Home has been in development for quite a long time now – has the focus changed much over that time?
Mitch Goodwin (lead programmer): Well, I’ve been on it since day one, four and a half years ago. It’s changed a lot. Originally it was a lobby interface for The Getaway: Black Monday on PS2 – that was the original goal of it. The decision at the time was that there wasn’t enough of a PS2 online userbase to justify it, so we were kind of left to explore and take this idea of a lobby system forward.
We talked about doing an SDK so that other developers could use the system for their own games; give it out to them as a set of libraries. It soon evolved into a committed PS3 standalone project, and we started going towards the idea that we would be a part of the PS3 platform.
It evolved very slowly over a long period of time to get where we are now. We recently found a bit of code which had weapon pickups in it – it was legacy from back in the day when the target was very different. That can be a bit of a bad thing in terms of managing the development of a product: you’d normally want a pretty clear design at the start, but for Home it’s essential that we work in that way, because we’re going to be evolving as we get beta responses and third parties put in requests.
Peter Edward (game director): The focus has refined. At the time of GDC last year, there were so many ideas of what it could be – everybody was very excited about the possibilities for it. Our angle for it at the time was that it could do any number of different social and gaming activities.
Since then we’ve refocused, partly through necessity and partly through recognising our current audience. We have an audience of gamers, so it made sense to focus on that and give something for those guys to latch on to. Besides, there are loads of social networks around with their own strengths – there’s no sense in us just trying to replicate all of that. It makes more sense to focus on the strengths of the PS3.
Why should developers be excited?
PE: Well, for one, there’s the opportunity to strengthen the relationship with the user. Traditionally, whether it’s an offline or online game, your relationship with the user is restricted to the time that they have that disc in the machine and they’re playing it. Fundamentally, it’s based around the game and that’s it – when they move on to something else, you lose them completely.
With Home, it allows you to maintain that contact. If you’ve got a game which has a representation within Home as well, and people are going into that space and mixing with other fans of that game, or of that genre, or even of that publisher or developer – the relationship with the developer is way longer than if it’s just a one-off hit from a shop. I think all of the opportunities that go along with that are the most exciting thing for a developer.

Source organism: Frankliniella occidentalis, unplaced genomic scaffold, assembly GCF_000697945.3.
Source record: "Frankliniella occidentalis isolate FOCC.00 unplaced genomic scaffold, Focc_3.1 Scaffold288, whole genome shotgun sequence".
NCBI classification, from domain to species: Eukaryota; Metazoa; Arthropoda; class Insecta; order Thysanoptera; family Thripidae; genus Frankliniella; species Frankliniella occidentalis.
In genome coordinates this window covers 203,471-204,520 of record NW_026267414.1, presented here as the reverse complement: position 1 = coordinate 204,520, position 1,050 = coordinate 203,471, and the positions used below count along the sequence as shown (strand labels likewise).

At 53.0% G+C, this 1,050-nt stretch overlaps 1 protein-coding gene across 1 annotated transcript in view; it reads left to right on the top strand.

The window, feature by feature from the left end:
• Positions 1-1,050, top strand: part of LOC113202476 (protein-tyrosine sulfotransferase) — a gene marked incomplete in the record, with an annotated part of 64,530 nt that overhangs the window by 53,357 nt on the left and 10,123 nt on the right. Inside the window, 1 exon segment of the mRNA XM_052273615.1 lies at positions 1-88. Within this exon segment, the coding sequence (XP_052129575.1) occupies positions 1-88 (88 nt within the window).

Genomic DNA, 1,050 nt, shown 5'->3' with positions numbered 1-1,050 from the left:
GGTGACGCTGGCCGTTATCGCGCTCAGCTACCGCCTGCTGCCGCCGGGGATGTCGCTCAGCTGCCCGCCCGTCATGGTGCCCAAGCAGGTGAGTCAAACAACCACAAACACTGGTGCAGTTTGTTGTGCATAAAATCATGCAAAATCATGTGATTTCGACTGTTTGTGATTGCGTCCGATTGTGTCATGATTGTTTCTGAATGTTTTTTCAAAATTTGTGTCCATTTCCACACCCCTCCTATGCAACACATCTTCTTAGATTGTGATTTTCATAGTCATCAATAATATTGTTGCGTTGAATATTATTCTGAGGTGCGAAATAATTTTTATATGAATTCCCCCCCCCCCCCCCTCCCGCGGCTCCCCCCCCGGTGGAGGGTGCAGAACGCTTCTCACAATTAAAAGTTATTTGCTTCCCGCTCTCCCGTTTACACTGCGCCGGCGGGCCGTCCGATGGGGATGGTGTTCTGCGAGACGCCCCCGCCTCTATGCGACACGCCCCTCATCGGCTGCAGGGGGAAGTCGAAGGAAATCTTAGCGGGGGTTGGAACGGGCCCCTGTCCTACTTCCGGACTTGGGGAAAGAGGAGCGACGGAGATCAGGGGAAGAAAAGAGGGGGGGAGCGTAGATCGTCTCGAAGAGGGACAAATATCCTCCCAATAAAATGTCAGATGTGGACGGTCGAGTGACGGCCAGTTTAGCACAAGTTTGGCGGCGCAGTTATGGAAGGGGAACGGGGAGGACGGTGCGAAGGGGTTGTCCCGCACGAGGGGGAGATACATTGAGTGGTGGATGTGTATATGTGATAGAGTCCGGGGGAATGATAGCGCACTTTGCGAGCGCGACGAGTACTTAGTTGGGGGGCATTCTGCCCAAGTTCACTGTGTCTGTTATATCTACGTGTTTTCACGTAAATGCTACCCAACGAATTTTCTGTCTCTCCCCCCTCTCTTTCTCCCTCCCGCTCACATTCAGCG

You have the opportunty to get feedback from users immediately after they play. You have the ability to extend interest with that game, through extending interest in the space, having tournaments, leaderboards – it all extends the appeal of that game beyond the traditional bell-curve. You can promote additional games that you’re working on, you can do research into what features people would like, and you’ve even got creative opportunities to promote that stuff in the first place.
MG: There are lots of different levels for developers to go into it – it’s an optional thing. They could just support game launching, and then it’s just a service that helps them get users together and extend the lobby system of the game itself. Then they could do spaces or create objects and items that enhance the gameplay – there’s already third parties who are doing things where you can launch games and do things that then reward you back in Home. You can add little bits that aren’t huge amounts of work but could enhance the game separately – basically an extension without having to change the game once it’s been released.
How has reception been amongst developers?
PE: It’s gone through waves. Initially, there was real excitement from people, because we were showing something really different and that had a lot of potential. And then there’s the realisation that, well, we probably announced it too early – GDC 07 was a long time ago. I think there was sort of recognition amongst developers of ‘Oh, this is interesting, but there’s still a lot of work to be done.’
When we talked nitty-gritty to developers and showed them the tools we’d been developing alongside the client, they started to get a little cagey about whether they want to be involved. We’re now, however, coming out of that – we’ve got case studies and examples of work that’s been done, we’ve been through it ourselves internally, we’ve got agencies that have produced content.
The feedback we’ve been getting is that, in the early days, it was a bit thin on the ground in terms of support and tools, but now it’s mature and everybody’s starting to produce some really interesting stuff. As soon as developers start seeing what other people have done, it really starts to build on the excitement, and now it’s at a really nice stage where people realise that it’s not that difficult, and also that the possibilities are pretty vast. So we’re back at the exciting stage again.
MG: There is an initial reluctance or hesitation – they like the idea but they don’t know practically what they can do to benefit. In my experience, you’ll have a conversation where you suggest something and they go ‘Oh, right, that’s quite neat’. And then it’s a really nice experience when you see what they come up with.